Teachers to receive new pay offer by middle of June

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AN improved pay offer will be made to teachers by the middle of June and head teachers have agreed their own deal with the States.

Just an hour before striking teachers met in the Royal Square yesterday for the latest rally to express their discontent at being offered pay rises that have lagged behind inflation, Chief Minister John Le Fondré announced that a new deal would be on the table soon.

For three days this week 24 schools are due to be partially closed as NEU members take part in a series of strikes, while NASUWT members are refusing to cover classes for absent colleagues as part of their own programme of industrial action.

NEU president Brendan Carolan has said the news that there would be an improved offer provided no tangible numbers and would not be enough to halt the ongoing strikes.

He said: ‘As soon as we have a fresh, improved offer in writing we would give it every consideration. We would likely suspend action as soon as it is formally given to us in writing.

‘We can’t suspend action on that [announcement]. There is no figure and it is a timetable of mid-June. It is just spin.

‘We are waiting for the offer to be put in writing and that has still not materialised.’

Marina Mauger, of the NASUWT, said that their cover action would also continue but added: ‘We have been in very constructive and productive talks and they will continue later this week.’

Head and deputy head teachers have, meanwhile, agreed a three-year pay deal – the same basic pay offer as for teachers – and a new leadership model.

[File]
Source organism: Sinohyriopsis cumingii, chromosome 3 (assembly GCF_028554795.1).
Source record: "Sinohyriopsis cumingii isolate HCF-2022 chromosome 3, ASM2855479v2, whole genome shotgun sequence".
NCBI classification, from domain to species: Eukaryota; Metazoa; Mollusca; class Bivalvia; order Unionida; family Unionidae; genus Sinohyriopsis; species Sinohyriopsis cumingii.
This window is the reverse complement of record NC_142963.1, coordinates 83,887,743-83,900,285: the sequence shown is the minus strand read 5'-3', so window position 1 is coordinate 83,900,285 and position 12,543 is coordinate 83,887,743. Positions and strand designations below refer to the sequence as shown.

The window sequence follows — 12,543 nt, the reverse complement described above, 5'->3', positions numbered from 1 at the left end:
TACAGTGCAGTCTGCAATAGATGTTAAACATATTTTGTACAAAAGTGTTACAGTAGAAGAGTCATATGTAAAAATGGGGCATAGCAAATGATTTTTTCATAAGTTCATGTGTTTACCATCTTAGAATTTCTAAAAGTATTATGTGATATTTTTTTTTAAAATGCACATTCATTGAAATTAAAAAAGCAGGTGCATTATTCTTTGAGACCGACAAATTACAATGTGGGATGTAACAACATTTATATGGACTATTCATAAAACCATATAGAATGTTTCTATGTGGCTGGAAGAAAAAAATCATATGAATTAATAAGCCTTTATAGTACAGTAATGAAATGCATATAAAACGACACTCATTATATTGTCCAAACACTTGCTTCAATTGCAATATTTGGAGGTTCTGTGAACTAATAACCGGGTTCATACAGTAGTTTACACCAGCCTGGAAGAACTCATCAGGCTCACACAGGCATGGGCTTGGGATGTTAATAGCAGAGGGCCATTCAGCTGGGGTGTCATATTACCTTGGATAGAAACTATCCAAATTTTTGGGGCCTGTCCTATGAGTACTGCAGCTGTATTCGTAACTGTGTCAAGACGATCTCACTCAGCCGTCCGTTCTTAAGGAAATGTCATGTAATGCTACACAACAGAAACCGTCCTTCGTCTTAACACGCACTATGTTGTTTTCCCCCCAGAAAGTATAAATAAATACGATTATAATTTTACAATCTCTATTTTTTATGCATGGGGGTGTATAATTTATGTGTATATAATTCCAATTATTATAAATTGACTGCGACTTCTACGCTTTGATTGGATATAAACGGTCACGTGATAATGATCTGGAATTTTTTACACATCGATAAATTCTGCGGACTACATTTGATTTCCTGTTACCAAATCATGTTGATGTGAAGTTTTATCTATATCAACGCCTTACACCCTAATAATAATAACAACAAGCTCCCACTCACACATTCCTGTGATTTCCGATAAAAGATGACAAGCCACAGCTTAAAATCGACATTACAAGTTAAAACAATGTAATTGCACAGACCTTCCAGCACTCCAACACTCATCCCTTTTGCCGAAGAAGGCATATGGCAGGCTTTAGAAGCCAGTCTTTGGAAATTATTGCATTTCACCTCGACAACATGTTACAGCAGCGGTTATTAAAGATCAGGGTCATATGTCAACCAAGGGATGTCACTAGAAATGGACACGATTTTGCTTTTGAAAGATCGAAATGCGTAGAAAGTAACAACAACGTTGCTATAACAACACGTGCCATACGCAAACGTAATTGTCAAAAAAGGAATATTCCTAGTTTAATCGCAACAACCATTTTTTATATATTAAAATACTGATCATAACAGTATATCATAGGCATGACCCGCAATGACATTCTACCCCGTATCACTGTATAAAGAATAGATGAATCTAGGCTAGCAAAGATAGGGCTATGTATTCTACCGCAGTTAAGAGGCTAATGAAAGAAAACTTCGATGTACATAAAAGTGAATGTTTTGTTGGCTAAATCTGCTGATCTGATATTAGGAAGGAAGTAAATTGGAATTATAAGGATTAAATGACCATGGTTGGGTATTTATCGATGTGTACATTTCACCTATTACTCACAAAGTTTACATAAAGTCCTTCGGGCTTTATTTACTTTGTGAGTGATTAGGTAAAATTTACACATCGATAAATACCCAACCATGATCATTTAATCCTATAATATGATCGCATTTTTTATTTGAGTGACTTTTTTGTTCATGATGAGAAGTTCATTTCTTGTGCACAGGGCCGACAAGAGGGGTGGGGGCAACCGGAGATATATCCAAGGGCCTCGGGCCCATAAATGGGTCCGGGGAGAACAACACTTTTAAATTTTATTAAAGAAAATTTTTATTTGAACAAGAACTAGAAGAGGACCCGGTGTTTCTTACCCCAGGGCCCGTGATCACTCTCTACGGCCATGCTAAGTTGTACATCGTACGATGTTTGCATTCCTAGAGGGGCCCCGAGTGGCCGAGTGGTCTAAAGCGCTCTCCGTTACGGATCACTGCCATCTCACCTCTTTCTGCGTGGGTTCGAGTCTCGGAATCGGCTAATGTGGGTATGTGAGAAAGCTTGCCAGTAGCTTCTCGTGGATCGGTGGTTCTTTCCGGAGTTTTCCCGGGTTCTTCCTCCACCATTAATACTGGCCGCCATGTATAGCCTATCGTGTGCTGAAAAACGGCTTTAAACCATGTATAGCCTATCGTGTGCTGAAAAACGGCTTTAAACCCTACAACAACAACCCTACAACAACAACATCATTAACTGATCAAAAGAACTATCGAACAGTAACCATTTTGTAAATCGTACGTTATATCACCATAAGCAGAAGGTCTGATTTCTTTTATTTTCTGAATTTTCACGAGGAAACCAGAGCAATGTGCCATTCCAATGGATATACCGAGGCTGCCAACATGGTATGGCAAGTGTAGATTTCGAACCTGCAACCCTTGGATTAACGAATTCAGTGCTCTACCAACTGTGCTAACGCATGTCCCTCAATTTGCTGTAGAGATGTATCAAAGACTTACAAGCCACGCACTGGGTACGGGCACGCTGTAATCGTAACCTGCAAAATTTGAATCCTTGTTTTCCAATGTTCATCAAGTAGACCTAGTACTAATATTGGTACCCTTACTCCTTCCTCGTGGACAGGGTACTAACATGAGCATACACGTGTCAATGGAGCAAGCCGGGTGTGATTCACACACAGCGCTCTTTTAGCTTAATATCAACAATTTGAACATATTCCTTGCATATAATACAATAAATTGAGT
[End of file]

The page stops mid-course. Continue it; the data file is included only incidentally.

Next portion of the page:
Over three years, the pay deal is worth 8.6% in consolidated increases plus 2.1% cash and was approved by 69% of members.

Under the new model, no teacher will be paid more than a deputy head teacher and no deputy head teacher will earn more than a head teacher. Senator Le Fondré said in the past there had been cases in which a deputy head was promoted to a head but ended up taking a pay cut.

However, Sam Cooper, president of the National Association of Head Teachers Jersey branch, said they would continue to support their teaching colleagues in their ongoing pay claims and disputes.

In a statement, Senator Le Fondré said States negotiators had been authorised to build on the progress that had been made during negotiations about teachers’ pay in the past two weeks ‘in order to make an improved pay offer by the middle of June’.


He said: ‘We need to reach a resolution and provide the certainty that is necessary for the Island’s children and their parents, especially at a time when many will be facing important examinations. I do not want to see this process further prolonged and causing damage to our student’s education.

‘SEB values the work of all of our teachers and wants to reach a fair and reasonable agreement, which is acceptable to all parties.

‘I am encouraged by the current dialogue between our negotiators and the teachers’ union negotiators, and hope that a solution can be reached without the need for further industrial action.’

Addressing States Members during question time yesterday, the Chief Minister described the current status of the pay negotiations as like ‘establishing the foundations’ but not yet building the house.

A States spokeswoman said the government could not speculate or comment on what the revised pay offer could look like as negotiations were ongoing.

Lucy Stephenson

By Lucy Stephenson


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